United Kingdom – The Recycling Association in the UK has questioned reports blaming the role of exports and the packaging recovery note (PRN) system for the difficulties currently being experienced by PET and HDPE bottle recycler Closed Loop Recycling.
The association’s ceo Dr Simon Ellin insists ‘the primary reason for the current difficulties in the plastics industry is the downward pressure on the global price of oil’. Describing this as ‘a short-term problem’, he adds that plastics reprocessors need to ride these fluctuations ‘by being in a position to pass the burden down the supply chain’.
And he continues: ‘We have repeatedly highlighted that if we want a sustainable recycling infrastructure then the companies at the top of the supply chain, in this case the retailers, need to make a contribution. The time is now right to nurture this relationship by assisting the likes of Closed Loop financially to ensure that recycled polymer is favoured over virgin.’ Any measures taken to skew the market in favour of either the UK or export would be ‘short-term madness’ and would ‘negatively impact the whole recycling infrastructure’, according to Ellin.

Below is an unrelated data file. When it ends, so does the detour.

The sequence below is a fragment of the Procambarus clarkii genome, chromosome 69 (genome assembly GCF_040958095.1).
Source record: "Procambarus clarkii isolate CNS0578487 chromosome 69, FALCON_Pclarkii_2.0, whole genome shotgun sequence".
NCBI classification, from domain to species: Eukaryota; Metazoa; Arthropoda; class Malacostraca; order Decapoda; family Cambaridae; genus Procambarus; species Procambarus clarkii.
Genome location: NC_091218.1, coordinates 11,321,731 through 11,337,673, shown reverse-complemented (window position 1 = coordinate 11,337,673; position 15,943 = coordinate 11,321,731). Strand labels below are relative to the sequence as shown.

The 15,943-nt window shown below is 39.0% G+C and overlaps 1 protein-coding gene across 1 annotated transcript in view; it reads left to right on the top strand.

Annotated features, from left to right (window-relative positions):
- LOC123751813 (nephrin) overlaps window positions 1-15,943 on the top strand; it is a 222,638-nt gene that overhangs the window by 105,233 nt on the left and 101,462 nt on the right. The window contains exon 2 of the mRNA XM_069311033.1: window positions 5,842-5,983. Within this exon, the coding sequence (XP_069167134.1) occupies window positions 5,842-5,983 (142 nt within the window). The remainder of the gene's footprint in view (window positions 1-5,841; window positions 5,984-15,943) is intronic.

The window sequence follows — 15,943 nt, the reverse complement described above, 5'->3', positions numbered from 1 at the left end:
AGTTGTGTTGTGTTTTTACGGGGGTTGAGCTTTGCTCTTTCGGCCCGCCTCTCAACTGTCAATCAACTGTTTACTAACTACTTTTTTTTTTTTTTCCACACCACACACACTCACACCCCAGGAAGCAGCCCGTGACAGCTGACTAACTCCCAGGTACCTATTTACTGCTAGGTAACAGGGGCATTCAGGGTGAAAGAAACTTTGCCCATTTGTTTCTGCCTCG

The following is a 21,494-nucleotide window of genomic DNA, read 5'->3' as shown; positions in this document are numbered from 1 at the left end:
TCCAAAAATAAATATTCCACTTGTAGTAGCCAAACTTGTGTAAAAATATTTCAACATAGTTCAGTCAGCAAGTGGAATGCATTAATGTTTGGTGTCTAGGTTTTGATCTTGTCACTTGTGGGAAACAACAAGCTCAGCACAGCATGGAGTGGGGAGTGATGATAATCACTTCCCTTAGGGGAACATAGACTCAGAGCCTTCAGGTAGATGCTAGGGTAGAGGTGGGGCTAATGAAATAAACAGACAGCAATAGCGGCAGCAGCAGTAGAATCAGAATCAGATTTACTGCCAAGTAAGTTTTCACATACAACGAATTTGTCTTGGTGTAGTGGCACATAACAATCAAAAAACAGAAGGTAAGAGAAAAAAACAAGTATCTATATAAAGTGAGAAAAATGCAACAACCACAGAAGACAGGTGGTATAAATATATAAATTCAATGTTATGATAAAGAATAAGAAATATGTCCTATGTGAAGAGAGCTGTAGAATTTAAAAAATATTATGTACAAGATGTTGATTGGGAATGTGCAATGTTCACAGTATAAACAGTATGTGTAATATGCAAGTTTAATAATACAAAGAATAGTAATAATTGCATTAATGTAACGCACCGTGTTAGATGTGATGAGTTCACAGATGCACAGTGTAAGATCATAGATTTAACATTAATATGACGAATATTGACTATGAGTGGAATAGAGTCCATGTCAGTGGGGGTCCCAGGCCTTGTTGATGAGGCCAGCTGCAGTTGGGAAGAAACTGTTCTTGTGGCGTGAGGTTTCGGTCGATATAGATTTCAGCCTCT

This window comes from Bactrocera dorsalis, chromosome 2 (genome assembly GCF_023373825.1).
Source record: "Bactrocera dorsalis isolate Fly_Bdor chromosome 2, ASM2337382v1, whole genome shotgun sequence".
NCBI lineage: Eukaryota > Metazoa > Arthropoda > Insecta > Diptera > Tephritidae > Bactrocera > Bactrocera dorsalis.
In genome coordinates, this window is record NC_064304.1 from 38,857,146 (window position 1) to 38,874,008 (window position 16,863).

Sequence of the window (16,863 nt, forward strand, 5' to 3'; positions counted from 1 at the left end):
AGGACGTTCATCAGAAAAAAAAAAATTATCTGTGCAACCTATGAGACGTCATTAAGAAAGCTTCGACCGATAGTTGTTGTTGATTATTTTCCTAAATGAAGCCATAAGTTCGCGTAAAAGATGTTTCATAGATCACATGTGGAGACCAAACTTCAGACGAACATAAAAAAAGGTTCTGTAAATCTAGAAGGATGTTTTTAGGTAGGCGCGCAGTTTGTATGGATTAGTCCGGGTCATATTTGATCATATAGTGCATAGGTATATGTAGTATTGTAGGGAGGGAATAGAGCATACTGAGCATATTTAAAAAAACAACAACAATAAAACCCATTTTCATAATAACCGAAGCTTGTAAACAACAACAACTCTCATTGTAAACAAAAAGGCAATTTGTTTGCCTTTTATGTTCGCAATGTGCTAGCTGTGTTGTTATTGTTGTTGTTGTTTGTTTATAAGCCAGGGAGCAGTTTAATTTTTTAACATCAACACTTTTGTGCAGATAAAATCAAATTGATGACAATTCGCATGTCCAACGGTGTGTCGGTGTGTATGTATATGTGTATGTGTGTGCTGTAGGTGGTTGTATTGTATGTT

In particular, he labels as ‘wrong’ the changes proposed by the British Plastics Federation (see our April 9 online news), including a split target for plastic packaging recovered domestically and overseas. A large proportion of plastics recovered domestically are exported ‘because we simply don’t have the capacity in the UK and it is this market that the merchants collecting the materials rely on’.
Export markets also provide the competition element that keeps prices higher and sustainable in the long term, notes Ellin. To lay the blame on the role of exports and to moot distorting the markets by manipulating the PRN system ‘is a very dangerous short-term solution’, he underlines.